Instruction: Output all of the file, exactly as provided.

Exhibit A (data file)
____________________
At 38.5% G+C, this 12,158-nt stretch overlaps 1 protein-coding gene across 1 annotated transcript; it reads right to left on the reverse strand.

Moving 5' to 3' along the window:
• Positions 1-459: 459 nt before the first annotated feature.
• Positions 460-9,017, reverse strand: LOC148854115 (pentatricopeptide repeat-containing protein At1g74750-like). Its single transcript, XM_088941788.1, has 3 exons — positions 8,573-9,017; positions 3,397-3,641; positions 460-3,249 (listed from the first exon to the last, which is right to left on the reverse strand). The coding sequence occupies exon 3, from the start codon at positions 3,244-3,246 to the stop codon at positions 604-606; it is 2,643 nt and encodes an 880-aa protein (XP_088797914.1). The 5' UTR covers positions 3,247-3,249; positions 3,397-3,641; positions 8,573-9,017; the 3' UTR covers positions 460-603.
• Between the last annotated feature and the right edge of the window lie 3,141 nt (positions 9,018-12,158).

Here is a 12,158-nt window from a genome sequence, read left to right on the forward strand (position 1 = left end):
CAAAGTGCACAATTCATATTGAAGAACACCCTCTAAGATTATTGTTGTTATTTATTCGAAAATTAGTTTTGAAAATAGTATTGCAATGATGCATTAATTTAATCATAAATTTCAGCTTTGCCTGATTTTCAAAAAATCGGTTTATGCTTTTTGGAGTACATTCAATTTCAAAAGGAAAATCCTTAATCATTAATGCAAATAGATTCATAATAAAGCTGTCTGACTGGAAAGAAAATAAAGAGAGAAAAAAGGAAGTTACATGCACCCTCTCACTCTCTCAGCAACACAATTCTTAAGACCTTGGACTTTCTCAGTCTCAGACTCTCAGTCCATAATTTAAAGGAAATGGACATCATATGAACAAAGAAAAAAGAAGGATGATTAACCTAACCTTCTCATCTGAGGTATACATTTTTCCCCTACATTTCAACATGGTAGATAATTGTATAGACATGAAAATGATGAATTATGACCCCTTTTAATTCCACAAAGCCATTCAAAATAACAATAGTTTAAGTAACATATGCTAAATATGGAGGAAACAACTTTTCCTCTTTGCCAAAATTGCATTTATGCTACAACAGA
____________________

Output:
At 38.5% G+C, this 12,158-nt stretch overlaps 1 protein-coding gene across 1 annotated transcript; it reads right to left on the reverse strand.

Moving 5' to 3' along the window:
• Positions 1-459: 459 nt before the first annotated feature.
• Positions 460-9,017, reverse strand: LOC148854115 (pentatricopeptide repeat-containing protein At1g74750-like). Its single transcript, XM_088941788.1, has 3 exons — positions 8,573-9,017; positions 3,397-3,641; positions 460-3,249 (listed from the first exon to the last, which is right to left on the reverse strand). The coding sequence occupies exon 3, from the start codon at positions 3,244-3,246 to the stop codon at positions 604-606; it is 2,643 nt and encodes an 880-aa protein (XP_088797914.1). The 5' UTR covers positions 3,247-3,249; positions 3,397-3,641; positions 8,573-9,017; the 3' UTR covers positions 460-603.
• Between the last annotated feature and the right edge of the window lie 3,141 nt (positions 9,018-12,158).

Here is a 12,158-nt window from a genome sequence, read left to right on the forward strand (position 1 = left end):
CAAAGTGCACAATTCATATTGAAGAACACCCTCTAAGATTATTGTTGTTATTTATTCGAAAATTAGTTTTGAAAATAGTATTGCAATGATGCATTAATTTAATCATAAATTTCAGCTTTGCCTGATTTTCAAAAAATCGGTTTATGCTTTTTGGAGTACATTCAATTTCAAAAGGAAAATCCTTAATCATTAATGCAAATAGATTCATAATAAAGCTGTCTGACTGGAAAGAAAATAAAGAGAGAAAAAAGGAAGTTACATGCACCCTCTCACTCTCTCAGCAACACAATTCTTAAGACCTTGGACTTTCTCAGTCTCAGACTCTCAGTCCATAATTTAAAGGAAATGGACATCATATGAACAAAGAAAAAAGAAGGATGATTAACCTAACCTTCTCATCTGAGGTATACATTTTTCCCCTACATTTCAACATGGTAGATAATTGTATAGACATGAAAATGATGAATTATGACCCCTTTTAATTCCACAAAGCCATTCAAAATAACAATAGTTTAAGTAACATATGCTAAATATGGAGGAAACAACTTTTCCTCTTTGCCAAAATTGCATTTATGCTACAACAGA